State of Rhode Island



150 South Main Street- Providence, Rl 02903

(401) 274-4400


Peter F. Neronha


Attorney General





September 22, 2023

OM 23-20




Stephen J. Angell, Esquire

Legal Counsel, Coventry Town Council



Re: Anonymous v. Coventry Town Council   


We have completed our investigation into the Open Meetings Act (“OMA”) Complaint filed by an anonymous member of the public (“Complainant”) against the Coventry Town Council (“Council”). For the reasons set forth herein, we find the Council violated the OMA.   




The Complainant alleges that the Council violated the OMA by providing inadequate supplemental notice relative to its March 14, 2023 meeting. Specifically, the Complainant contends that the agenda included an item titled “Update of Stephen J. Angell, Esq. – Town Solicitor” and “lack[ed] any specific details describing what the ‘update’ [was] about.” Included in the Complaint is a link to the relevant meeting minutes and agenda, a link to a YouTube video of the meeting, and a “transcript” of the remarks made by the Town Solicitor.


Attorney Stephen J. Angell submitted a response on behalf of the Council. The Council concedes that “[t]he agenda did not list any specifics under the Solicitor’s update, which is, in essence, the [Council’s] responsibility to provide.” The Council explains that terms such as “Town Manger update (sic),” and “Finance Director update” serve as “placeholders for the Clerk to utilize” if certain “department heads” wish to provide an update at a Council meeting. If that is the case, “specific items” will be listed in association with each department head’s update. In this instance, the Council contends that there was no intention for the Solicitor to “provide any update” as to the agenda item in question. Due to “extenuating circumstances” and the Solicitor’s “overzealous[ness] in … keep[ing] the public informed,” the Solicitor offered comments under the “Update” agenda item. The Solicitor’s comments concerned a “long-anticipated ‘show cause’ hearing concerning a business in Town” that had caused some confusion. The Solicitor’s remarks were intended to “provide the Council with clarity” on this subject. The Council asserts that it was “never [its] intention to willfully, knowingly or otherwise violate the OMA.”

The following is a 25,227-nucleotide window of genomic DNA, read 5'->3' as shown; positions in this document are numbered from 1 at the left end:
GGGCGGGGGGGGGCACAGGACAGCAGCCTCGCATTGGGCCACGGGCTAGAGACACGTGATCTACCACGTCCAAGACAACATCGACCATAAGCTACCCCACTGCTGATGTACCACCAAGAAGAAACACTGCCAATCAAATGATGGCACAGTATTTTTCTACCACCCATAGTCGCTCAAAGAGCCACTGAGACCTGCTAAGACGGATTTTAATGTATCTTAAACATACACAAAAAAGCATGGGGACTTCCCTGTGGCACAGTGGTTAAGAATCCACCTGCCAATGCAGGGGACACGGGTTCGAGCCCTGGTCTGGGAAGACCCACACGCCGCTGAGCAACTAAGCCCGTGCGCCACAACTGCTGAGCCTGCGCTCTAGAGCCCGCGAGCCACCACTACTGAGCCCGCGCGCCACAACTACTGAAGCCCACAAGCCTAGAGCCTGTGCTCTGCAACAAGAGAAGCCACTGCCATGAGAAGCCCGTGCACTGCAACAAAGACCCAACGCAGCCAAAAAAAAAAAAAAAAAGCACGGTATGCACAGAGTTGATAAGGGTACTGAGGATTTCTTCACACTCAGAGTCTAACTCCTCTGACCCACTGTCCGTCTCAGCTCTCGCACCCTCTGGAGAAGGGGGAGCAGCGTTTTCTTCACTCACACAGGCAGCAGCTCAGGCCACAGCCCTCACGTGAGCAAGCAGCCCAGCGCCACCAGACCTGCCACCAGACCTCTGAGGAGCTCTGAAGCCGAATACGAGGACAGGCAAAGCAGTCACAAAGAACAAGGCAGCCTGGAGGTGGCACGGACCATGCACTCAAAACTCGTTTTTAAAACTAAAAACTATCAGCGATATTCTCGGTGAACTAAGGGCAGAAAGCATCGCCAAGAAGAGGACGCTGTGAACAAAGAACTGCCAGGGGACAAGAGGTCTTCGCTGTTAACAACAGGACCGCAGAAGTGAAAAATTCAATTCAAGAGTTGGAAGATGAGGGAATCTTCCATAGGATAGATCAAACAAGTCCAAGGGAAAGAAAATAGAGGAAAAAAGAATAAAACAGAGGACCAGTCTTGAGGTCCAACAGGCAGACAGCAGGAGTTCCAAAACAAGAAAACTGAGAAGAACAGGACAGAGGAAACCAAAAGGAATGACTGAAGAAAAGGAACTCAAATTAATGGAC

Relevant Law and Findings


When we examine an OMA complaint, our authority is to determine whether a violation of the OMA has occurred. See R.I. Gen. Laws § 42-46-8. In doing so, we must begin with the plain language of the OMA and relevant caselaw interpreting this statute.